Review and photos by Damion Fauser
Saw filing is all the things you need to do to keep a hand saw cutting fast and straight and for this you need a saw vice. I have been using a Gramercy vice extensively over the past few months and I’m really impressed with it.
It’s a very well designed and made tool. The machined steel jaws are 14” long, so most joinery saws can
be worked along their length without repositioning and handsaws up to 28” only need to be moved once. The jaw depth
means even the very biggest handsaw plates will easily fit right down to the tooth line, essential for the actual sharpening.
The jaws operate by turning the lever which is welded to a heavy-duty cam that in turn opens and shuts the front jaw by moving an
extended arm that attaches to the bottom of the front jaw. The cam action has a steep profile so a quick turn of the lever seals the jaws shut with little effort and keeps them that way. The speed and strength of the vice action make any change fast and effortless.
Above: Blue tape on the jaws makes it easier to see the reflected facets of the newly jointed teeth.
The jaws close along the full length nicely with no evidence of racking, ensuring the saw plate is firmly held. The top line of the
jaws is also nice and straight, meaning you can clamp the saw plate right down at the tooth line and utilise the top of the jaw as a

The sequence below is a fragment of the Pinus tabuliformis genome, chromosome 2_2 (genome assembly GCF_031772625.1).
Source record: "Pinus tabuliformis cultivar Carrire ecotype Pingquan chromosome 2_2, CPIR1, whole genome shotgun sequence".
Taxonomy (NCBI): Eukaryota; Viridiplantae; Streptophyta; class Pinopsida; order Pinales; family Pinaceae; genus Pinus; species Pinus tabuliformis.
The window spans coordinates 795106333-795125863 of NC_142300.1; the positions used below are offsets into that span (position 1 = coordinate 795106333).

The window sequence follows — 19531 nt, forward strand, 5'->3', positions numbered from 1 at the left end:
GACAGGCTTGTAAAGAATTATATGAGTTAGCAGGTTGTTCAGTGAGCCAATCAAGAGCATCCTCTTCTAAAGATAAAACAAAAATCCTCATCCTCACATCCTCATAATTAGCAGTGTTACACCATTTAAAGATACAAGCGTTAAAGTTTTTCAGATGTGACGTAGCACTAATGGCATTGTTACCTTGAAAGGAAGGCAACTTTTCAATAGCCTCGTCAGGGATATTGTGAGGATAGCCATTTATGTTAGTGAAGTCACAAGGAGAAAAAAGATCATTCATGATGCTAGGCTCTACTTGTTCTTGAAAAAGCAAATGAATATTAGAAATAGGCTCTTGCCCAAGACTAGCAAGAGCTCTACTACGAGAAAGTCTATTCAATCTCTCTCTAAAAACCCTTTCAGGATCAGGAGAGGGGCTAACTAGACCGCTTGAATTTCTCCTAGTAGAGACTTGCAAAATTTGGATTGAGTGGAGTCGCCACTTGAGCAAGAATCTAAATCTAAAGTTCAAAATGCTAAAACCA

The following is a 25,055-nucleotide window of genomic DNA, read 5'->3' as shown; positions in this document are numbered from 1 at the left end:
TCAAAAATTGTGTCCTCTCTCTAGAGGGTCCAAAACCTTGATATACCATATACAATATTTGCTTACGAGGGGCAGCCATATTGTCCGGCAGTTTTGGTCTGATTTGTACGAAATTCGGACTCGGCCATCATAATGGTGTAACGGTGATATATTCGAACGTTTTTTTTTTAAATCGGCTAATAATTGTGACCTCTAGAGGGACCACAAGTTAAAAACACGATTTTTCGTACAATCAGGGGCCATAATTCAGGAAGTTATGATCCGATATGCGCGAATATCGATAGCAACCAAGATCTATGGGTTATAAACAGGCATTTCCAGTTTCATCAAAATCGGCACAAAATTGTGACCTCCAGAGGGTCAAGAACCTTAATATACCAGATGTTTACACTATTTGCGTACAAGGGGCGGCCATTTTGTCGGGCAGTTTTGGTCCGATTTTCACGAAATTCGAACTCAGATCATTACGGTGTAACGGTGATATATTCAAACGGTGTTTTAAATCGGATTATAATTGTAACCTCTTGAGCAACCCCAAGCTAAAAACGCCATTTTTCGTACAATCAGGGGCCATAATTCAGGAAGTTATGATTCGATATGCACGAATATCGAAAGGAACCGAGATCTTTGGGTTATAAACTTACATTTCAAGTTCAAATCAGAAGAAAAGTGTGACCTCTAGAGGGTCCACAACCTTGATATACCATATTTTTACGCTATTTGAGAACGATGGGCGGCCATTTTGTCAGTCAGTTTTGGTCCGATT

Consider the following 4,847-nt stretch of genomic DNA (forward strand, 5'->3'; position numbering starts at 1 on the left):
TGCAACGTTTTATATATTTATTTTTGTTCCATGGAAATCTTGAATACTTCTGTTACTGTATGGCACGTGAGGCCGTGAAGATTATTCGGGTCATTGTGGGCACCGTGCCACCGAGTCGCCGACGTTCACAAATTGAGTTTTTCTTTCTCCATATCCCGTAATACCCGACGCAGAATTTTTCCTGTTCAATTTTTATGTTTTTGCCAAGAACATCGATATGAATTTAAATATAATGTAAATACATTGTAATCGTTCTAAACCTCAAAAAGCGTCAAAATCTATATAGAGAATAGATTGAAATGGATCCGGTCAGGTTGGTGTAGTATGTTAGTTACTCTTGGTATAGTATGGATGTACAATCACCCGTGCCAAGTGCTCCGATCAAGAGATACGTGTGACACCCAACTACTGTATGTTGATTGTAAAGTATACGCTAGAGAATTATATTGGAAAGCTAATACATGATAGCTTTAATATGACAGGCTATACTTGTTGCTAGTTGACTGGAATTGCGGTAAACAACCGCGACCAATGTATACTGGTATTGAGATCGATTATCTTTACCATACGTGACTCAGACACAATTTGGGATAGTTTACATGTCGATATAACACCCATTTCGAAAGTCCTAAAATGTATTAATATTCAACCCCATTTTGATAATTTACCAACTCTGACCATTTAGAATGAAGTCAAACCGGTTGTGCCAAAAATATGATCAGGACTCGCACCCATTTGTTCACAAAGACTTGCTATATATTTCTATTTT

visual reference for keeping the top of the teeth and the base of the gullets in a nice straight line.
The vice can be permanently mounted to your bench or fixed to an L-shaped ply bracket which can then be clamped on. The only downfall is that you will likely need to shim out the mounting of this vice to ensure the saw plate is held plumb to the ground when secured in the vice. Whilst not essential, this is highly recommended for a good final result. If the saw plate is not plumb when you are filing, you will need to concentrate on holding the file perpendicular to the plate at all times, which is just another thing to concentrate on when there are already
enough critical areas to be worried about.
I lined the jaws with blue painter’s tape to provide a sacrificial soft surface for saw filings to be pressed into, rather than
into your saw plate. Wrapping tape over the top of the rear jaw also makes it easier to see the shiny facets on the jointed teeth when looking down over the tooth line, meaning you can better see when you have correctly finished filing each tooth.
Available from www.toolsforworkingwood.com, this realistically is a tool for the dedicated handsaw user. If however you are interested in either restoring old saws or maintaining new ones, I highly recommend this vice and consider it exceptional value for the job it performs for me.
Damion Fauser is a regular contributor to Wood Review who teaches ongoing woodwork classes from his Brisbane workshop. See www.damionfauser.com
Below: Oil the Gramercy saw vice cam wheel each time you use it.